Although there existed a provision to review PAP’s operations and effectiveness after five years, this has not happened. A conference to review PAP in 2009 never took place and it has remained more of a talk-show than a necessary instrument to effect real continental change.
PAP is more representative of all continental regions, with 250 members representing 50 African countries just like the African Union is representative of almost every country on the continent.
PAP is headed by a president, who is deputised by four vice presidents representing five-sub regions. The parliament is funded by the AU and external donors who include the EU, Word Bank, IMF and the UNDP.
Although inspired by the EU Parliament, the Pan-African Parliament differs in that its members aren’t directly elected and has no binding legislative powers. The lack of binding legislative powers has been cited by critics as its major weakness.
There is also no direct feedback to citizens about the work of PAP because its legislators are elected by their respective citizens and therefore owe no allegiance to PAP, which has no power to veto or suspend any errant member.
It also appears as though some African leaders are not very keen to see the continental parliament empowered for fear that it may have cross border powers that may encroach on national sovereignty.
Realising the need to capacitate PAP, just four years ago, the AU came up with a protocol whose sole aim was to “draft model laws to the assembly for its consideration and approval.”
In June 2014, in Malabo, Equatorial Guinea, African Union member states adopted an emended protocol, which among other things, would give PAP its long-intended legislative power.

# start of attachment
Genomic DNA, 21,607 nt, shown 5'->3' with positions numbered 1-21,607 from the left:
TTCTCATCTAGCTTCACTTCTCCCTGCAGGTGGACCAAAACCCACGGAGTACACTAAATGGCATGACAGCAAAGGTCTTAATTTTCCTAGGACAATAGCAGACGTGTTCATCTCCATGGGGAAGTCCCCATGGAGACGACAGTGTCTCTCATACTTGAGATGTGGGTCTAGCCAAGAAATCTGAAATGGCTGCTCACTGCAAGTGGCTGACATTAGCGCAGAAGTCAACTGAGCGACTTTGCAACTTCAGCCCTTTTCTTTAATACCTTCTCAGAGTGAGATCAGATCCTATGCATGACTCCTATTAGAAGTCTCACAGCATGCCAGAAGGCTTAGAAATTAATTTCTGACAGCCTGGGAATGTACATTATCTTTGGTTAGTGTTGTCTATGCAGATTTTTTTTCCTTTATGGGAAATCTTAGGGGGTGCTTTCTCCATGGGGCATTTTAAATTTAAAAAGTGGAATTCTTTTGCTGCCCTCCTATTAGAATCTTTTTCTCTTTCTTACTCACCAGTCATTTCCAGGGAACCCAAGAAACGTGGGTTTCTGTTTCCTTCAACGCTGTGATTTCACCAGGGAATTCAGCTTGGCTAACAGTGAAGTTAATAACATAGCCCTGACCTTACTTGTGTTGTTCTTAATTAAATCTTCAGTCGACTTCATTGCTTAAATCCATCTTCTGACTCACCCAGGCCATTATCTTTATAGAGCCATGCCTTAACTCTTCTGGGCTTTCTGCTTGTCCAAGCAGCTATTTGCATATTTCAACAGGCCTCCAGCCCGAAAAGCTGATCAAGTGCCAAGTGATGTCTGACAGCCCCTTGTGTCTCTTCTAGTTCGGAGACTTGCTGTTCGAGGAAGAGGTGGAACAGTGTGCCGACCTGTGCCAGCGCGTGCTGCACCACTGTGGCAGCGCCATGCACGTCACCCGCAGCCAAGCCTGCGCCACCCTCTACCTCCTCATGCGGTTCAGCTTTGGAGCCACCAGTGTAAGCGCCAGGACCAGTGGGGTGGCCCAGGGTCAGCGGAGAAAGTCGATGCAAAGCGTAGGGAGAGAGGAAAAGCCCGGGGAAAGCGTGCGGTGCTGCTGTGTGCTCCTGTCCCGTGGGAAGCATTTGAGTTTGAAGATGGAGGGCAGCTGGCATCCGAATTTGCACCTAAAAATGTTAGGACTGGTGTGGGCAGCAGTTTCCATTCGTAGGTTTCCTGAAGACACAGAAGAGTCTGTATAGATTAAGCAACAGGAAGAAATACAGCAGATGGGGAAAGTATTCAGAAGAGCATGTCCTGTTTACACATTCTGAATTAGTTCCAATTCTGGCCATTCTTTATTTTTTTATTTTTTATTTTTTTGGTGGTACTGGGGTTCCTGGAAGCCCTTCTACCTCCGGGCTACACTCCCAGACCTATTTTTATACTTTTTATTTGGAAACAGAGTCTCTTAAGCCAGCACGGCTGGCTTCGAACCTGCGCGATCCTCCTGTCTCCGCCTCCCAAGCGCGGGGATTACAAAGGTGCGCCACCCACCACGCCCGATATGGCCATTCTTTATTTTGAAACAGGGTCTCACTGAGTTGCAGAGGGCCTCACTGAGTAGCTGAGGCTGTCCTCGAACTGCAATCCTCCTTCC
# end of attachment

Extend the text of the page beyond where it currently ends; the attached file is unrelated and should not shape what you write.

For the Malabo Protocol to be effective, it needs a simple majority of the AU’s 54 member states – at least 28 states – to sign it, ratify it and deposit their instruments of ratification with the AU.
According to PAP president Dang, Mali is so far the only country which has ratified the protocol, with three other countries having signed and ratified and six more have only signed.
That means 44 countries have done nothing to give PAP legislative powers.
Maybe member states feel less inspired by the leadership of Dang, who is accused of living a luxurious life in South Africa.
There seems to be no proper accountability in the running of PAP, something that could have emboldened Dang to behave as if he was above scrutiny.
If Dang had been directly elected as is the case in the EU parliament, he would probably have had a keener sense of obligation to his constituency, with the understanding that any misdeeds would lead to him being punished at the polls.
Allegations of corruption and extravagant expenditures against the PAP president have the effect of chasing away donors.
Apart from foreign donors, PAP also gets financial support from the African Development Bank.
The fact that Dang has continued to hang on to the leadership despite accusations of corruption and profligacy raises questions about the sincerity of continental leadership in deepening economic integration and promoting transparency.
How can the AU talk about “Winning the Fight against Corruption: A Sustainable Path to Africa’s Transformation” when it fails to clean its own institutions?
Already, there are marked divisions between legislators of the southern region and western region regarding Dang’s leadership.
It is hoped that in the conversation about corruption at the AU meeting in Mauritania, someone will raise the need for an urgent meeting to re-evaluate the operations of PAP so that it moves from its current advisory role to effectiveness.
There is need for an urgent audit of PAP’s financials and it is important that the mother body does something about the accusations against Dang.
It needs not be overstated that accountability is a key ingredient in ensuring continental integration.
As aptly captured by PAP’s acting Deputy Clerk of the Legislative Business, Adv Galal Nassir; “The Pan-African Parliament as the AU organ representing the people is uniquely positioned to provide a platform to mobilise citizen participation in the affairs of the African Union and promote the rights of women.
“To better deliver on its mandate, it requires legislative powers which can be obtained through the process of ratification of the revised Protocol by 28 member states of the African Union.”
In short, there is need for political will on the part of all member states to make sure that PAP is capacitated in terms of having legislative powers.